+ Strengthens meta awareness, which positively affects your ability to focus your mind and gives you the ability to detach from your thoughts (e.g. this is important, particularly as social media has been shown to have a significant effect on anxiety and depression because we tend to believe the highly curated stories we read.)

+ Helps us with 'attentional blink’. This enables us to scan the environment more and can improve our ability to interact socially because we notice more social cues.

+ Reduces the emotional perception of chronic pain (which makes it more manageable).

+ Reduces cortisol. This is the hormone released when we are stressed. The ability to reduce it is helpful especially in social situations e.g. interviews or public speaking.

+ Reduces activation of the flight/fight/fright/ loop. This can positively impact our stress response, trauma, distress and our ability to manage extremely unhelpful emotions. However it will take 1000+ hours of practice.

+ Inhibits the default mode in our brain. This is the part of the brain responsible for reliving our past, day-dreaming, creativity and thinking about our future. Inhibition is useful because it's the part of the brain closely related to depression, anxiety and obsessional thinking.

+ Combined with cognitive therapy MM can benefit depression and anxiety disorders. Specifically it can prevent depression relapse (more effective than medication for severe depression).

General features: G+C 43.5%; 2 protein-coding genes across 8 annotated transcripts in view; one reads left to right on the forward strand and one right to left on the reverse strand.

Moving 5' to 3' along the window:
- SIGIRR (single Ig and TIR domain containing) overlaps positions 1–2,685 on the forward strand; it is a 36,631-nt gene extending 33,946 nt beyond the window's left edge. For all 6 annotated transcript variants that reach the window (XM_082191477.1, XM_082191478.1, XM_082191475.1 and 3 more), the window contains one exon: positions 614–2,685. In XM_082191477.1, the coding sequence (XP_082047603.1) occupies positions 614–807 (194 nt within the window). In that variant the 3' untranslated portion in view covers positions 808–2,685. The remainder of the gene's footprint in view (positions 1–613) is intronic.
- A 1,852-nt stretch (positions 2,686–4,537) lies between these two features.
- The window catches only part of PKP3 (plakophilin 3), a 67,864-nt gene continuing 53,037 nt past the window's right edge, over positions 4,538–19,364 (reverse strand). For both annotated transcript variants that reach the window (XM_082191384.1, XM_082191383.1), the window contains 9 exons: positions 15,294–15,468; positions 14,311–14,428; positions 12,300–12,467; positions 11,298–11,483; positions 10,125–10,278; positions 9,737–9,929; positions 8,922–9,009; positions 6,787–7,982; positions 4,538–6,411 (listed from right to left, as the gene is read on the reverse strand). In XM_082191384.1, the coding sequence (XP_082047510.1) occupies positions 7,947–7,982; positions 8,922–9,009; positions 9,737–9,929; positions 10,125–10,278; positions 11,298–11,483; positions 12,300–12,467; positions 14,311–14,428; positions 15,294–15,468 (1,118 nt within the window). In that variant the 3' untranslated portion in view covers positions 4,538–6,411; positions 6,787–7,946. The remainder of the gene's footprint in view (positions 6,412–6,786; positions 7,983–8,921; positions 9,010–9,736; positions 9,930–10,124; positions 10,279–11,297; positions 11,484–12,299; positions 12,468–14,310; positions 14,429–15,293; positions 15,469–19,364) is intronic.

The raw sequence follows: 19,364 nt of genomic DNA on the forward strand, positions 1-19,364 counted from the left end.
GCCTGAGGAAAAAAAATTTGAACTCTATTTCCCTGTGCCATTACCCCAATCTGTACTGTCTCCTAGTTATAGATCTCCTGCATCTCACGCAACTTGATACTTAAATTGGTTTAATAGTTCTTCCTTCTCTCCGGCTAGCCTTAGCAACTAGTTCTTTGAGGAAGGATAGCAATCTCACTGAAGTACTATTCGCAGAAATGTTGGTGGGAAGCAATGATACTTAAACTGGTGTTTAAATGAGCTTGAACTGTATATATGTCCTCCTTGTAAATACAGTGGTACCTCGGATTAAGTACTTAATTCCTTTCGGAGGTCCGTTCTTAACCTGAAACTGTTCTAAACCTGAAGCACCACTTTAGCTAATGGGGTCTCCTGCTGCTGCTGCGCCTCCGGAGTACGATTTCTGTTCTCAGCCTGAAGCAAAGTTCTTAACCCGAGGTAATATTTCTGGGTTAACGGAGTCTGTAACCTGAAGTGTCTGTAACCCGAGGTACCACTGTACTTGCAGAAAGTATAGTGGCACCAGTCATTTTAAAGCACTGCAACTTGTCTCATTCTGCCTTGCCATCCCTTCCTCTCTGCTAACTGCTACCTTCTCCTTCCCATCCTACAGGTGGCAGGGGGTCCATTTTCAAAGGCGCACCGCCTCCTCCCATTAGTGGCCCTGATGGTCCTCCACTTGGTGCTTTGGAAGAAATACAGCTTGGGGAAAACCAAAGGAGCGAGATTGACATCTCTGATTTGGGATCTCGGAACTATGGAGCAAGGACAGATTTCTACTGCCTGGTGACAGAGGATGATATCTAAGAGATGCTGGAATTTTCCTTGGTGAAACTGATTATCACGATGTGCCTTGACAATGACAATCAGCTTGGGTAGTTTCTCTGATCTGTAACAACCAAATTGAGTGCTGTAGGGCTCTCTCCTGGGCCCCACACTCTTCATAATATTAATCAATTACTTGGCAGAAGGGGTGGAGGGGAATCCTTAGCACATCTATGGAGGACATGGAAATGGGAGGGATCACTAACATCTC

+ Can increase the frequency and longevity of ‘insight and intuition’ (again we are talking years of practice here).

+ Slows brain ageing!!!!! Yep that's right but it needs to be a long term commitment to meditation practice.

So folks there appears to be some real benefits to be gained from MM if practiced in the long term on a regular basis. There are some negatives but I've chosen not to record them here. The negatives are most relevant in situations where the teacher is not proficient at dealing with anxiety disorders, depression and other mental illnesses. If you are in this camp, my advice is, choose your teacher carefully.

My conclusion from reading the literature is that MM can be helpful in dealing with the challenges of modern life, those that result in pain, stress, depression, attention and concentration issues and addictions. However I don't believe it's the antidote when practice is devoid of an ethical code. So much of our chronic lifestyle illnesses, both physical and psychological, are the result of the values we adhere to in society. So in many ways MM without the ethical code is a sticking plaster for covering over the wounds. On the other hand, invoking an intention to calm our mind so that we are able to support others and contribute positively to the world is powerful ethical stance that may actually change our behaviour. When we are more tuned into ourselves we can hopefully learn to be of service to others. I have decided to continue my mindful yoga but I'm also going to increase my sitting meditation practice (I prefer mantra meditation) with the intention of calming my mind and offering my talents and skills in service to the world.

© 2019 MarieBurns